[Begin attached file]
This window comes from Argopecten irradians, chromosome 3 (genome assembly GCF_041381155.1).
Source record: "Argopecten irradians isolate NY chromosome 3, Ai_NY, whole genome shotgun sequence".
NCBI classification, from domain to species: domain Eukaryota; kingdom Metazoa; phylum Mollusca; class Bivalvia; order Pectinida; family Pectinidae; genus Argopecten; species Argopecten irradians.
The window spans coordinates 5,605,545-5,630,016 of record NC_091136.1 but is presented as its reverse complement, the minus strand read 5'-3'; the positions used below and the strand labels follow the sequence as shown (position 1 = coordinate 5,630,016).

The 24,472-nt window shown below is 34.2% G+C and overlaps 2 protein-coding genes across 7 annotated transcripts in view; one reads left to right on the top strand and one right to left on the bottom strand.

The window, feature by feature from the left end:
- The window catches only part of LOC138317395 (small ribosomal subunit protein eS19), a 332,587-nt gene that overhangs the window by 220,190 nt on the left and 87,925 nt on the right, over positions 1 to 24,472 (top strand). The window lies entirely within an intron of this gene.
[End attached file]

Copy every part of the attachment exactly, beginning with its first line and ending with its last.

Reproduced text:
This window comes from Argopecten irradians, chromosome 3 (genome assembly GCF_041381155.1).
Source record: "Argopecten irradians isolate NY chromosome 3, Ai_NY, whole genome shotgun sequence".
NCBI classification, from domain to species: domain Eukaryota; kingdom Metazoa; phylum Mollusca; class Bivalvia; order Pectinida; family Pectinidae; genus Argopecten; species Argopecten irradians.
The window spans coordinates 5,605,545-5,630,016 of record NC_091136.1 but is presented as its reverse complement, the minus strand read 5'-3'; the positions used below and the strand labels follow the sequence as shown (position 1 = coordinate 5,630,016).

The 24,472-nt window shown below is 34.2% G+C and overlaps 2 protein-coding genes across 7 annotated transcripts in view; one reads left to right on the top strand and one right to left on the bottom strand.

The window, feature by feature from the left end:
- The window catches only part of LOC138317395 (small ribosomal subunit protein eS19), a 332,587-nt gene that overhangs the window by 220,190 nt on the left and 87,925 nt on the right, over positions 1 to 24,472 (top strand). The window lies entirely within an intron of this gene.